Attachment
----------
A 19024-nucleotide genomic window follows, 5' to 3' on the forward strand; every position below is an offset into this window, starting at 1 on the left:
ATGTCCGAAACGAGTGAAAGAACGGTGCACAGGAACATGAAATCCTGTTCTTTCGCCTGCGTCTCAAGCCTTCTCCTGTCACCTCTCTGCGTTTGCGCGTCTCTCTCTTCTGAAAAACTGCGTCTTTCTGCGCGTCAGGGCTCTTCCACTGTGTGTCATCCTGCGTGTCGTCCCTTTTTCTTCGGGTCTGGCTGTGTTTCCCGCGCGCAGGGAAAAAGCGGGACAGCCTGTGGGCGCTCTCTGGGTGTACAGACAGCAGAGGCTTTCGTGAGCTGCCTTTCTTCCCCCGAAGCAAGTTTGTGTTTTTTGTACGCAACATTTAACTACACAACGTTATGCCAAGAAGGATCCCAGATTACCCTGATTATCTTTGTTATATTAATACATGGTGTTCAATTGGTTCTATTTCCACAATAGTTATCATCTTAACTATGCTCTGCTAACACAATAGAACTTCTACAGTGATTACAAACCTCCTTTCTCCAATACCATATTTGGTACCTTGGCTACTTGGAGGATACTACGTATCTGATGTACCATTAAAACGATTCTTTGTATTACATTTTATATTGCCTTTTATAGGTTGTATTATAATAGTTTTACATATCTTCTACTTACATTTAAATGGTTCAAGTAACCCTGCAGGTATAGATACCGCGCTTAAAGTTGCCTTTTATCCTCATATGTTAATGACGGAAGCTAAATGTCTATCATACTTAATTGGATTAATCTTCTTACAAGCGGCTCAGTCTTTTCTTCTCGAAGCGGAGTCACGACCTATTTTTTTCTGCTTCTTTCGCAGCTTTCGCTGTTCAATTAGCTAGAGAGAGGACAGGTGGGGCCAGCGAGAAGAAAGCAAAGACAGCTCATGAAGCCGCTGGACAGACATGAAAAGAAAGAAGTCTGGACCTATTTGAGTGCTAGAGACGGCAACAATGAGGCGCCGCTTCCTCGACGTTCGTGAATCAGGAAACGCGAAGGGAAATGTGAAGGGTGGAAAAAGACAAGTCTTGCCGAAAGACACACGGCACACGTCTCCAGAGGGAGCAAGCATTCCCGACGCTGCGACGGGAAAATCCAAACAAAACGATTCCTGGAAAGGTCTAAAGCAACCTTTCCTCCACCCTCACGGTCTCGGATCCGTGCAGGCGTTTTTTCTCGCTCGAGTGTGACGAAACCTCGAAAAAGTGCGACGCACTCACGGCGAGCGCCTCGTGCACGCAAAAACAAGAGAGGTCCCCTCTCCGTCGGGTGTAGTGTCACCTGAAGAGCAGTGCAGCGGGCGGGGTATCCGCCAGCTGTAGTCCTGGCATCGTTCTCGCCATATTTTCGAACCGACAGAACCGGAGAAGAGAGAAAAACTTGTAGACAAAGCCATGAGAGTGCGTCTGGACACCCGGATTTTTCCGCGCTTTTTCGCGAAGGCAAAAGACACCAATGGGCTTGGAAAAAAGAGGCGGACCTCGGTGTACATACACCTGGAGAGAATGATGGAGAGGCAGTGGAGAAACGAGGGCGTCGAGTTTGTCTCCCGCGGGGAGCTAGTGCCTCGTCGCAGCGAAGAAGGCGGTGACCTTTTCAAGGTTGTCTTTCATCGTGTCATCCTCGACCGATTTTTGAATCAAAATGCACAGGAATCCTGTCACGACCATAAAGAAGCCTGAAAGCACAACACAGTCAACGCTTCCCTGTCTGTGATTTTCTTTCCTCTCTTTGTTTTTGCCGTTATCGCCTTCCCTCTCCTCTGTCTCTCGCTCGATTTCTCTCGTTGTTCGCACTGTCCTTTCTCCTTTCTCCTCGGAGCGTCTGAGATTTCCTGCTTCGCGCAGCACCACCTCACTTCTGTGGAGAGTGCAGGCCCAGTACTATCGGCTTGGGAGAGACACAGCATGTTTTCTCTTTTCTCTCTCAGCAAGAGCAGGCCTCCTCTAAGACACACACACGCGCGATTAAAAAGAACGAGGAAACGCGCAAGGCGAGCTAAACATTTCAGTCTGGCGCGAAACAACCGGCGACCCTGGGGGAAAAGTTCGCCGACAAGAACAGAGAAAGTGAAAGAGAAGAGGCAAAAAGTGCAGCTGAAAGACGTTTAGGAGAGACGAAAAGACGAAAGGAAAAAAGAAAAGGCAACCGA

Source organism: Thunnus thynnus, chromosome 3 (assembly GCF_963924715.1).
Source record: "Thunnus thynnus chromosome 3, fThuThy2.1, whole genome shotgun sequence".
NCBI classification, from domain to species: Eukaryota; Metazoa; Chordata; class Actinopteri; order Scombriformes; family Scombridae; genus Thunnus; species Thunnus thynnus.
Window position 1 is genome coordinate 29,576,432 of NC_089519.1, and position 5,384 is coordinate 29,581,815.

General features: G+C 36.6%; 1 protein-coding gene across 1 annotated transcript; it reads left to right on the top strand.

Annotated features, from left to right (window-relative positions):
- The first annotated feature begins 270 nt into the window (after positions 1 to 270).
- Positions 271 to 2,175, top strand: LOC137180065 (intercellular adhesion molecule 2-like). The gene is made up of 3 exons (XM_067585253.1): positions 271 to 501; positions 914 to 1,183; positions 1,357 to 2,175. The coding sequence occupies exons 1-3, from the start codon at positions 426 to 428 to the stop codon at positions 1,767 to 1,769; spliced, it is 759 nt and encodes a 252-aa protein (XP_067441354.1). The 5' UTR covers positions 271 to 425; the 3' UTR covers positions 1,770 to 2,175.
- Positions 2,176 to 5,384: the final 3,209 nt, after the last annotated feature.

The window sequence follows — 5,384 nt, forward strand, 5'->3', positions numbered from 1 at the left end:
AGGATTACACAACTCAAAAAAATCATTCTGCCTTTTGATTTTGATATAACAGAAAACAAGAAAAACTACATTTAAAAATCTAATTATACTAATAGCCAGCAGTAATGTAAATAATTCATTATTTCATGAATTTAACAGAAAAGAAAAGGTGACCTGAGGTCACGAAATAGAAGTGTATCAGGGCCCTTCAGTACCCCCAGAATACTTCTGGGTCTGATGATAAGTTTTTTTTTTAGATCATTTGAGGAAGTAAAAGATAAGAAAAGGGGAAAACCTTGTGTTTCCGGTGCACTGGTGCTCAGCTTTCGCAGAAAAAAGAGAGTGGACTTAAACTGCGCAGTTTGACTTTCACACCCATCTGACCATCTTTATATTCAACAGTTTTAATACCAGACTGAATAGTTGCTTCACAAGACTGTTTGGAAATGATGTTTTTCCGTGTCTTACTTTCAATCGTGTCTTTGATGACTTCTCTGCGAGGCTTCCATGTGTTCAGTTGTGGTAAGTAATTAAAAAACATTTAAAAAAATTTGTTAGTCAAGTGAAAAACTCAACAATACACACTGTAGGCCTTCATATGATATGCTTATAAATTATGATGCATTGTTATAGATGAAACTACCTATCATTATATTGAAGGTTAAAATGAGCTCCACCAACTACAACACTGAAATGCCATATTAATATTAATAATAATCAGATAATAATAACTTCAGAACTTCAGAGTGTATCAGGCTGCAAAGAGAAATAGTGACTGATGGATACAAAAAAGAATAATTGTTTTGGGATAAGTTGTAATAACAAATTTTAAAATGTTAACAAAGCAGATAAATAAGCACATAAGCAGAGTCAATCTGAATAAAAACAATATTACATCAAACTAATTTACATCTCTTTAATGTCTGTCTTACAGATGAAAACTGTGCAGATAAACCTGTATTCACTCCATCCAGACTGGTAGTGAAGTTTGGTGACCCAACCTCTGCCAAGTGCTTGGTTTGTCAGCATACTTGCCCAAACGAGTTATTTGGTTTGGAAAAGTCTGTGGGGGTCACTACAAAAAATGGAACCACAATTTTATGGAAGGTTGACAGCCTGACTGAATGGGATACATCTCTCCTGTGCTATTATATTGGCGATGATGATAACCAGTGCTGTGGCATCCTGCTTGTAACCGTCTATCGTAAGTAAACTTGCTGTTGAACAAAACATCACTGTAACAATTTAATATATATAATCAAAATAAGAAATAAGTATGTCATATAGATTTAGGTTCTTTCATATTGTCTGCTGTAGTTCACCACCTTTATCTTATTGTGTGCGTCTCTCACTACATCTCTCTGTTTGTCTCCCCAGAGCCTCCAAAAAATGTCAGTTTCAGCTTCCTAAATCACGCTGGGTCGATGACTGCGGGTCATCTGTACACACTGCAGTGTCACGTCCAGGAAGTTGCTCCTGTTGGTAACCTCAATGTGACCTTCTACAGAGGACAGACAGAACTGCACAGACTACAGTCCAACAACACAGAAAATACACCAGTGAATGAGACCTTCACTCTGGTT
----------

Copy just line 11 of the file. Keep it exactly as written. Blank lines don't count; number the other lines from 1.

- Positions 2,176 to 5,384: the final 3,209 nt, after the last annotated feature.